Carmela Rubin, Ayelet Danielle Aldouby and Doron Polak refer in the catalog to Lachman’s attempts to capture the subject’s soul: “Each portrait is a human and spiritual identity imprinted upon a face, whose presence cannot be reduced to its tactile contours.” They also view the work as anti-technology in its abstraction. “As electronic media and the boundless reach of the Internet have come to render information instantly available, presenting it in a one dimensional, sterile and simplified form,” they argue, “Lachman remains committed to maintaining contact with nature and with human memory.”
In his portrait (image two) of Lea Goldberg (1911-1970), Lachman does perhaps touch upon the poet’s soul, and rather than capturing Goldberg’s horror, depicts her facial features delicately and gently, even as he depicts the hair more violently. Were Lachman interested in capturing emotion, Goldberg would have been the perfect candidate, as her poetry often refers to loneliness, alienation and failed relationships. But the lines Lachman uses to depict Goldberg’s cheek, nose and eyebrows are rounded, even calligraphic. Even in the sharper charcoal lines of the hair, Lachman finds a soft, velvety texture. The rest of the drawing remains mysterious and cloudy, and Goldberg could be equally pinned to a flag or looking out a window.
Zvi Lachman, Lea Goldberg – My Pictures, 2006, charcoal and dry pastel on paper.
Yet the move that most ties together the portrait of Goldberg is the white shape (vaguely reminiscent of the map of Montana) that holds up the poet’s head. In the style of Rothko, the large form seems to hover, as it simultaneously rises and falls. These sorts of moves are far more important from a visual perspective than the feelings or symbolism that the picture yields.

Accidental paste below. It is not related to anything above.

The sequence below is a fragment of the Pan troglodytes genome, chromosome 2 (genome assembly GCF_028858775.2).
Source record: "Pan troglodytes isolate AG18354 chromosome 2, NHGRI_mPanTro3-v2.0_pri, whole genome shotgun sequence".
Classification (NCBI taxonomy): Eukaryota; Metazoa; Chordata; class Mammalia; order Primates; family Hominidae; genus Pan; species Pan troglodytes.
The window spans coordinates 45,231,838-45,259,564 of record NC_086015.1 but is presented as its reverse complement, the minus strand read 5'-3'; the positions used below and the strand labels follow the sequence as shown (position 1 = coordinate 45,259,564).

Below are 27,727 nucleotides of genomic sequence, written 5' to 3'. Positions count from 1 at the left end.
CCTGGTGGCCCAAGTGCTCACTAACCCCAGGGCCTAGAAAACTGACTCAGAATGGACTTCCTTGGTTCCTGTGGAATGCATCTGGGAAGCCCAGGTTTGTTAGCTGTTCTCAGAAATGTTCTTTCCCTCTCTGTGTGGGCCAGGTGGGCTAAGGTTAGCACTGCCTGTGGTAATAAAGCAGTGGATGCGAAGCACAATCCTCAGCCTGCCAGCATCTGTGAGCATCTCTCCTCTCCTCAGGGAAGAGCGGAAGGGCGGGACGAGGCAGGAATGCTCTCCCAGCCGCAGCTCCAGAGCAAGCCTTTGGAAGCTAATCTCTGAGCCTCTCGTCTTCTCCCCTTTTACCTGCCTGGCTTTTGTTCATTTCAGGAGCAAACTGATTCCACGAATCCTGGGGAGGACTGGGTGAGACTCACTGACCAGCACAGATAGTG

Rabbi Yonah Weinrib’s work exemplifies the opposite approach. According to the press release, “Every aspect of his art, from the ornamentation and illumination to the illustrations themselves, is informed by his own profound Biblical scholarship, with written commentary accompanying each piece.” Indeed, Weinrib’s scholarship is commendable, and the works use a “Where’s Waldo?” approach, where every detail contributes to a larger narrative.
Yonah Weinrib, Batim, Parshat Bo, The Book of Exodus, 2005, gouache, acrylic, pen and ink, watercolor, acrylic, airbrush on parchment.
Yet, works like “Batim” (image three) lack the deep, introspective vision that Lachman so expertly wields. The painting is too literal: Jerusalem houses surrounding the temple with a tefillin box (“for the head”) floating in the air. The verses surrounding the illustration derive from the Shema (“Hear, O’ Israel, our G-d is one” and “You shall love your G-d with all of your heart”). Where Lachman saw lines and shapes extending beyond objects, Weinrib carefully outlines each shape, and the shapes barely interact. The tefillin box looks out of place hovering in the air because it is so literally depicted, and the landscape below feels very flat.
Both artists are worth seeing and engaging, but Lachman’s strength lies in his ability to see visually rather than literarily and symbolically. His portraits are so engaging and dynamic, because their identity as faces is coincidental to their forms. Weinrib’s innovation resides in his ability to interpret the ideas embedded within the texts he explores. He lends visual forms to these texts, but the works convinced this viewer that the artist placed far more value upon the words, and called upon the visual only to assist the words in conveying their message.
Menachem Wecker is a painter, writer and editor based in Washington, D.C. He welcomes comments at email@example.com. His painting, “The Windows of Heaven,” will be on exhibit at the JCC of Greater Baltimore as part of an exhibit that closes on June 10.